Healthcare: Women are underrepresented in medical research that is proposed by women, for women and not allocated the same funding as for medical research proposed for men (Perez, 2019). With so much technological advancement in medicine, there is still a large gap in what is known about female biology. Because of this, many women experience a delayed diagnosis or a misdiagnosis. Along the same lines, Time Magazine reports that gender myths have formed ingrained biases that negatively impact the care, treatment, and diagnosis of all those who identify as women. Emerging evidence shows that women are at a higher risk for some of the most challenging health conditions. For example, 8% of the global population have an autoimmune disease, 78% of those affected are women (Fairweather, D., 2004). Notably, many figures regarding health are only those that have been reported. Those with less access to quality healthcare around the world are put at a greater risk.
Scholar and theorist Kimberlé Crenshaw (1991) highlights the importance of intersectionality which considers multiple parts of one’s identity that can lead to advantages or disadvantages based upon the hierarchies of power that influence the world around us. There are overlapping, interconnected, intersecting components of our identity which include but are not limited to gender, race, ethnicity, class, sexuality, religion, physical ability, etc. In this conversation about bias, it is critically important to consider how several forms of discrimination can exist at the same time multidimensionally and disadvantage some more drastically than others.
Most of the bias that exists today is rooted in a history of coloniality and violence. In order to progress, we must acknowledge the historical tragedies that have led to the biases that permeate the world in 2022. Furthermore, we have to confront the biases we hold on both a personal and a systemic level before for any practical change can begin.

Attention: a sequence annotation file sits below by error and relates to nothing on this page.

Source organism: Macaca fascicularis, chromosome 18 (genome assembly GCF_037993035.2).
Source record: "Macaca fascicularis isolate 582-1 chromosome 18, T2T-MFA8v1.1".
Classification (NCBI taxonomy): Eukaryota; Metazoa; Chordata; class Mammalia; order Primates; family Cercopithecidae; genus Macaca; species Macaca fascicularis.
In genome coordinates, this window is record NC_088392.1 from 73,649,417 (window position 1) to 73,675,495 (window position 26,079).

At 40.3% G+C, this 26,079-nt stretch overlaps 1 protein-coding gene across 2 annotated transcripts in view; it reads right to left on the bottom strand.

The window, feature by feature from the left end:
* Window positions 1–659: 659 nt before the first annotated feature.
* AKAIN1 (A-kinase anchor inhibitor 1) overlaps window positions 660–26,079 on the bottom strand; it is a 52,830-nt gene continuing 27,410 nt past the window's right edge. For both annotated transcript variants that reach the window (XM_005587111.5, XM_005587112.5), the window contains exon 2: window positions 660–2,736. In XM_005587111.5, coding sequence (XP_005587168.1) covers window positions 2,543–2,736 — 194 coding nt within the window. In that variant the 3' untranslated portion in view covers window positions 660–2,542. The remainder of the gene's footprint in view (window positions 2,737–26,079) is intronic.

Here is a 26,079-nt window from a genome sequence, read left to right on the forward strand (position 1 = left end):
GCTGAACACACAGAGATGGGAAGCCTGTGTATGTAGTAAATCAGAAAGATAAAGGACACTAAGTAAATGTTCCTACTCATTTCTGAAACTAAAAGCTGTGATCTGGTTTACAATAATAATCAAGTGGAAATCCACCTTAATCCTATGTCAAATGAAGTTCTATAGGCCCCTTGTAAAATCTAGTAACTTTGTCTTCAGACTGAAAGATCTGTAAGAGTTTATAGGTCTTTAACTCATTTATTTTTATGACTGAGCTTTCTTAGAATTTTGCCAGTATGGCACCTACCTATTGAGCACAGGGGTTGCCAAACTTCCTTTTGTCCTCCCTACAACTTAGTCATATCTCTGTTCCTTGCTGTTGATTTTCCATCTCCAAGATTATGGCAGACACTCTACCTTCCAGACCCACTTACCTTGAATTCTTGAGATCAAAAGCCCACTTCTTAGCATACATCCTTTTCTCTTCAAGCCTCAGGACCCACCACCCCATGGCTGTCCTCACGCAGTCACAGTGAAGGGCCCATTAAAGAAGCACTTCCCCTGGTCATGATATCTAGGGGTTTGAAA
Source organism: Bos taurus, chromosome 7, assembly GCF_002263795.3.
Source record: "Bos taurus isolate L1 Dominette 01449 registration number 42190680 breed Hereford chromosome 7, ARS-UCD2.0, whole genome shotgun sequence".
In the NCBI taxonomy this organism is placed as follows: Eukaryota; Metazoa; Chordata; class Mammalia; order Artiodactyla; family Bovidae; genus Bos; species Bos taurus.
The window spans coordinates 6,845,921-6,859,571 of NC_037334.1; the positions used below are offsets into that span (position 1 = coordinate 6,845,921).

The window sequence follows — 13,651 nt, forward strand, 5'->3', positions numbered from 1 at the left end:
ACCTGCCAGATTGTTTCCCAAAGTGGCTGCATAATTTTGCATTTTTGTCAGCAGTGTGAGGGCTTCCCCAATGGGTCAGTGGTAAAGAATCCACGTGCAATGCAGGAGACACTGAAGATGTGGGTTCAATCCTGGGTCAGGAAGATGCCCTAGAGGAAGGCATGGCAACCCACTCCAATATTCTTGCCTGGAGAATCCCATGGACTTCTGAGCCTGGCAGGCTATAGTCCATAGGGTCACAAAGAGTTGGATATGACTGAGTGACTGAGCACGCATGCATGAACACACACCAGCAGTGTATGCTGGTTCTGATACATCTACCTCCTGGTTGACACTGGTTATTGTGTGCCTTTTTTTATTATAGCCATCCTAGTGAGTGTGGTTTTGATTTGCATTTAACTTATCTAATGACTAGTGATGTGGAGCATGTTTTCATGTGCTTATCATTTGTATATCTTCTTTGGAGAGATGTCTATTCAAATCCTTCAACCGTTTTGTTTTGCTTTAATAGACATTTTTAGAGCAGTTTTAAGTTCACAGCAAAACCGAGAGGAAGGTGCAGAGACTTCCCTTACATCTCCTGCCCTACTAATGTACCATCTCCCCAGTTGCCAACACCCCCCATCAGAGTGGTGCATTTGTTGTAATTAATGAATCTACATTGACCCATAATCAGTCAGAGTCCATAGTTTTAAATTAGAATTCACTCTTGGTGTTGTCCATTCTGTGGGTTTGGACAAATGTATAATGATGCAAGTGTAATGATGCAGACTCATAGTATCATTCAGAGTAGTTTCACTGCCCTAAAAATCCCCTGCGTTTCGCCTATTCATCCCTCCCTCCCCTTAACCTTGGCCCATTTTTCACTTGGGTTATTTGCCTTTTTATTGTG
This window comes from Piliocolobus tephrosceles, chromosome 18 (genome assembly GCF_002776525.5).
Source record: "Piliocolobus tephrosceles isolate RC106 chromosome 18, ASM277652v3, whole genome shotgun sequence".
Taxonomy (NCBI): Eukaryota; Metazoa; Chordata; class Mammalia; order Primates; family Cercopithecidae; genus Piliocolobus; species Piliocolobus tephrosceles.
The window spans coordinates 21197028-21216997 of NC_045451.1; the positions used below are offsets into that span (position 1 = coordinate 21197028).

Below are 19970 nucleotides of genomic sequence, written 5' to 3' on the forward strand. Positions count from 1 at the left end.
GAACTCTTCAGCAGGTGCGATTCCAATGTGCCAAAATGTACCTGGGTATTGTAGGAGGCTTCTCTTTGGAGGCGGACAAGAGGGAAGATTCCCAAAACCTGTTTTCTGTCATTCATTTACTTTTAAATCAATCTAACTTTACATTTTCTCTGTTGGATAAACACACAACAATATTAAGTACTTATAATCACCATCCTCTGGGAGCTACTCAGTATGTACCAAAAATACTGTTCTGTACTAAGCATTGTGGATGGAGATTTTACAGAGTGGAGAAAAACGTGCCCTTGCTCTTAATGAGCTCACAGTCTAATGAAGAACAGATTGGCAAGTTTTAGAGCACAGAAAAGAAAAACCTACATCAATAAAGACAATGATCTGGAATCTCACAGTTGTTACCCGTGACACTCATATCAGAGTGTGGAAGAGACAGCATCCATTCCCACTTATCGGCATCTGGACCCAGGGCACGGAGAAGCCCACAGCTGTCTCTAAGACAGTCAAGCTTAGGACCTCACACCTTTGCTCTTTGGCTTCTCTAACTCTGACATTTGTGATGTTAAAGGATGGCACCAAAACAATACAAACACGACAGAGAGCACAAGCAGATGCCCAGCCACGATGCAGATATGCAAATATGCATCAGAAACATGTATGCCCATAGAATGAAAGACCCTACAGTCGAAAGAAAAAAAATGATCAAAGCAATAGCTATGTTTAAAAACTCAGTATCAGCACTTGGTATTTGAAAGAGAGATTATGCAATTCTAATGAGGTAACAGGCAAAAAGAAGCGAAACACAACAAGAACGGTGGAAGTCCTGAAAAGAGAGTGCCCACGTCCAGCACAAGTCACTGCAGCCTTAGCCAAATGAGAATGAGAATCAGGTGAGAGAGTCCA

Here are further resources to help us #BreaktheBias and raise awareness:
The Borgen Project (2018) 10 Important Examples of Gender Inequality Happening Today. Available at: https://borgenproject.org/examples-of-gender-inequality/ (Accessed: 3 March 2022)
Crenshaw, K. (1991). “Mapping the Margins: Intersectionality, Identity Politics, and Violence against Women of Color.” Stanford Law Review, 43(6), 1241–1299. https://doi.org/10.2307/1229039
Fairweather, D. & Rose, N. R. (2004) “Women and autoimmune diseases”. Emerging infectious diseases, 10(11), pp. 2005-2011.
International Labour Organization (2019) World Employment Social Outlook. Available at: https://www.ilo.org/wcmsp5/groups/public/—dgreports/—dcomm/—publ/documents/publication/wcms_670542.pdf (Accessed: 3 March 2022)
Plan International (2019) Challenging Gender Discrimination: A How-To Guide. Available at: https://plan-international.org/girls-get-equal/calling-out-discrimination (Accessed: 3 March 2022)
Perez, C. (2019) Invisible Women: Exposing Data Bias in a World Designed for Men. Chatto & Windus: London.
Time Magazine (2021) Medical Myths about Gender Roles Go Back to Ancient Greece. Women Are Still Paying the Price Today. Available at: https://time.com/6074224/gender-medicine-history/ (Accessed: 3 March 2022)
UNDP (2020) Almost 90% of Men/Women Globally Are Biased Against Women. Available at: https://www.undp.org/press-releases/almost-90-menwomen-globally-are-biased-against-women (Accessed: 3 March 2022)
UNICEF (2022) Girls’ education. Available at: https://www.unicef.org/education/girls-education (Accessed: 3 March 2022)
UNU-IIGH (2021) Gender Equality, Norms & Health. Available at: https://iigh.unu.edu/news/news/gender-equality-norms-health-gary-darmstadt.html (Accessed: 3 March 2022)
World Economic Forum (2020) Global Gender Gap Report 2020. Available at: https://www3.weforum.org/docs/WEF_GGGR_2020.pdf (Accessed: 3 March 2022)
The World Bank (2022) Girls’ Education. Available at: https://www.worldbank.org/en/topic/girlseducation (Accessed: 3 March 2022)